To the editor:
Peabody City Councillor Anne Manning-Martin expressed her opinion in these pages (”Peabody’s Zoom meetings shutting out citizens,” May 4) that online meetings were shutting the public out, and I wouldn’t opine on this myself except one of my colleagues chose to cite this on Monday night during our own online public hearing with the Planning Board with regard to zoning proposals that have been with us for several months. In a nutshell, I couldn’t disagree any more with her take.
Customarily, our public hearings in Salem have been very much a virtual Kabuki, with the same people coming to passionately plead either for or against the change, predictably so in nearly all cases. Meanwhile, I’ve heard from people for years that meetings were inaccessible, that they couldn’t take the hours away from their families to attend, that work kept them from paying the attention they’d like, and that they didn’t think there was any benefit to packing into a tiny City Council chamber in order to maybe speak for a minute or two.
Now, suddenly, this pandemic has reset the playing field. I look at the list of people who are dialing into our Zoom meetings and I see the names of Salem residents who previously couldn’t bother but now they can attend and even comment without having to drive downtown and fight for a spot in the room. They can stay at home with their families, watch, listen, and make their points to us. Many of the people who themselves have complained to us about the process of remote hearings have made the leap to attending and commenting using technology, and I think it’s brought new views and nuance to discussions that had often been tired.
Am I suggesting that we should replace our process entirely with technology? Of course not. But as we navigate our way forward as governments, we should be looking for ways to expand our process further, and to offer more ways to gain participation. For all the talk Councilor Manning-Martin had about the people who have difficulty connecting to meetings now (and I’m sure there are those), what about the people who’d been de facto excluded for a generation because families have changed (two working parents, children’s activity schedules, sports, and school) but our rules and processes had failed to keep up with them? We’ve been leaving them out for years now, even though the technology has existed to include everyone.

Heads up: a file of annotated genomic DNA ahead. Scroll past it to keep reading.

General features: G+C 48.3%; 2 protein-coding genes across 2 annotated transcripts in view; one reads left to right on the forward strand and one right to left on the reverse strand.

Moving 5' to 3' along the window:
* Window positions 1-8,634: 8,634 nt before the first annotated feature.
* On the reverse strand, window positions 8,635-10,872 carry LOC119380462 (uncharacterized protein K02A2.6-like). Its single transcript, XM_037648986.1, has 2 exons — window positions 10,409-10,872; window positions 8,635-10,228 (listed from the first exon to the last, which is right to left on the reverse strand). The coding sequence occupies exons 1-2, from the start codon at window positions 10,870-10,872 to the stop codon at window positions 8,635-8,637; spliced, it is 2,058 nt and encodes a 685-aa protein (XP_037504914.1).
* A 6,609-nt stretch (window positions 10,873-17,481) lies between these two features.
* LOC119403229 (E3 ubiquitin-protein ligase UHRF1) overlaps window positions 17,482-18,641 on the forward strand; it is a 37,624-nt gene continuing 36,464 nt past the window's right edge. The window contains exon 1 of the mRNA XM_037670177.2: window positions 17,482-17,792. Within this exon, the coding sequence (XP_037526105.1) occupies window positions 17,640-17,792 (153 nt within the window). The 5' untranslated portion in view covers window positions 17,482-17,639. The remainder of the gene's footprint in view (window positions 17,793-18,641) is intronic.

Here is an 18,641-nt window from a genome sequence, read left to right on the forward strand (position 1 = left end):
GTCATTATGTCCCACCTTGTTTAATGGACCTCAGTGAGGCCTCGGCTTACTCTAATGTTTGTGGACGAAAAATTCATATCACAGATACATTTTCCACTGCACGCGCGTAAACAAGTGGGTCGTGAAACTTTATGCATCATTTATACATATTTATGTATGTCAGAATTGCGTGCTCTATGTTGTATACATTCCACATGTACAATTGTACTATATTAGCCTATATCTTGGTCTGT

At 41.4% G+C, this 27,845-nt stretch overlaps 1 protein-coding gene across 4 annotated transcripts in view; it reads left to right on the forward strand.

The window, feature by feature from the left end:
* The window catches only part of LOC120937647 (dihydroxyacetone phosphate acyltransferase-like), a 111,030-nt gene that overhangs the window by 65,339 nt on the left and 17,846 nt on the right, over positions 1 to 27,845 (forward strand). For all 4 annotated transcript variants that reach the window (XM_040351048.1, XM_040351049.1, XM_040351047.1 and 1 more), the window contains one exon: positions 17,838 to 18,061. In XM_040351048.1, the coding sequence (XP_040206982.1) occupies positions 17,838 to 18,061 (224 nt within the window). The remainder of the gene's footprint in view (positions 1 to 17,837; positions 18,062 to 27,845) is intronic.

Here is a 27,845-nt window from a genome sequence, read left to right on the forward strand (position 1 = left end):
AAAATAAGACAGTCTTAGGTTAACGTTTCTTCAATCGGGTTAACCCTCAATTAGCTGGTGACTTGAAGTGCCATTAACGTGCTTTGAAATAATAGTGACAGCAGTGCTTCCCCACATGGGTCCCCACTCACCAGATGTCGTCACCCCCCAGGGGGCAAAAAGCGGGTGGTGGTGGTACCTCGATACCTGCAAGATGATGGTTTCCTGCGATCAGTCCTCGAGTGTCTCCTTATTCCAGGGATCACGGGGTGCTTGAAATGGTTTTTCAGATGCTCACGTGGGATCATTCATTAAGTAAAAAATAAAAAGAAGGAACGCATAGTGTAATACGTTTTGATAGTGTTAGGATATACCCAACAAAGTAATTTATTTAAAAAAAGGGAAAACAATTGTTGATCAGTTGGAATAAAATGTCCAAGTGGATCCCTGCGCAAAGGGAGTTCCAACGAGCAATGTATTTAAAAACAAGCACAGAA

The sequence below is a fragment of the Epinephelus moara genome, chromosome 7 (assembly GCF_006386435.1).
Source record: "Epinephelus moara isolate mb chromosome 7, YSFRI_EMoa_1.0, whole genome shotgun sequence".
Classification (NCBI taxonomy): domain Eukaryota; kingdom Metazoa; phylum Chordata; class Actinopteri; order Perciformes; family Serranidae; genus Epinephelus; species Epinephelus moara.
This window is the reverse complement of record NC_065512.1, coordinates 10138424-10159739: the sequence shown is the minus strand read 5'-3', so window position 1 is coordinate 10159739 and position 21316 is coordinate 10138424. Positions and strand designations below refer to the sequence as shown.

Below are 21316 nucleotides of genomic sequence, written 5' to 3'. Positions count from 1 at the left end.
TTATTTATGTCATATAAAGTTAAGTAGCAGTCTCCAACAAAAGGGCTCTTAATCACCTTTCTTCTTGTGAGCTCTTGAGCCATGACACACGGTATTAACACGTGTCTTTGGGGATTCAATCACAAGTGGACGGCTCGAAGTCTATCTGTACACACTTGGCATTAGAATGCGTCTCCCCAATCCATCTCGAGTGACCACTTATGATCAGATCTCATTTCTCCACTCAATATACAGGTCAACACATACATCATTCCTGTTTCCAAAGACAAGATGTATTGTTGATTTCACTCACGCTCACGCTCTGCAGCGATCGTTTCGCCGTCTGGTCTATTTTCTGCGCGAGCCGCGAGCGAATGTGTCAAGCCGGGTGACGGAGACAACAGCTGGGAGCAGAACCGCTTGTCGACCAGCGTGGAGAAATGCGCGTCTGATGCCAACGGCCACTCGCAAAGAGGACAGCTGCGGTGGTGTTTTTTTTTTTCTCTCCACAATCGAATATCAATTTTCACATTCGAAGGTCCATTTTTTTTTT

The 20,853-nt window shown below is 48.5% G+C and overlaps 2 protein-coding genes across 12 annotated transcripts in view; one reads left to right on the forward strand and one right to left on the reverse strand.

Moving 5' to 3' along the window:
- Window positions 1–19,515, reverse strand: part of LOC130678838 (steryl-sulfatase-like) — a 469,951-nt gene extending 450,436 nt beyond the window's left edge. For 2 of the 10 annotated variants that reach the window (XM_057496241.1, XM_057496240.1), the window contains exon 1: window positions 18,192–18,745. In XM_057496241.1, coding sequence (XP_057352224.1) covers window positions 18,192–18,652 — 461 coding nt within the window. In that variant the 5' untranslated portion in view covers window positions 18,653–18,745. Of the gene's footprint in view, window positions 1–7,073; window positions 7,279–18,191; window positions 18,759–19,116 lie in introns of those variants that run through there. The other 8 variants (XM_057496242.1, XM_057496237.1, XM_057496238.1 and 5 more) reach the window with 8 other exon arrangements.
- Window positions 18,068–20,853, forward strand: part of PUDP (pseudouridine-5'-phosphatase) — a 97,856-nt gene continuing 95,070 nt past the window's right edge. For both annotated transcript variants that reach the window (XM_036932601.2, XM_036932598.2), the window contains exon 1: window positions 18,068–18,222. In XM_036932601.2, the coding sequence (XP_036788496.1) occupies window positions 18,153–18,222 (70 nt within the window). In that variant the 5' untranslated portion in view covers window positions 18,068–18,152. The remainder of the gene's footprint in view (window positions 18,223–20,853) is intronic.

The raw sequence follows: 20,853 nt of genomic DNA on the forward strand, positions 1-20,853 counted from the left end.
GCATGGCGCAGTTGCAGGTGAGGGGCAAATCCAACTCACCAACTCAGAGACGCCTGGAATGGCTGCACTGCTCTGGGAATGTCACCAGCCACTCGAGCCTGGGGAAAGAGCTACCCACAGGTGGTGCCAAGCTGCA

Fortunately, Zoom and other platforms aren’t just for videoconferencing users. In Salem, you can still follow the discussion on TV, call in via telephone, or follow it on your computer or tablet. We have ways to make it inclusive and I agree completely that we have a responsibility to make our business as accessible as possible, all the time. That’s a critical part of public service and we should always be trying to expand access.
Eventually, we will have some sort of return to a “normal-ish” existence, and I look forward to it. As part of that, though, it’s also time to really give a hard thought to how we all do business as government bodies and how we can make government even more accessible – and not just go back to the days when the only way to make your voice heard was to get in a car, drive downtown, and find a seat in a crowded chamber then wait until you were called on for a couple of minutes of speech on TV. Our job as elected representatives did not end because of this pandemic. We should always be willing to do the job that’s before us (which includes hearings), and when we do so we should always strive to maximize access. This pandemic is not an excuse to shut down government. It’s a challenge for us to work harder and make sure that the people remain included.
Ward 5 councilor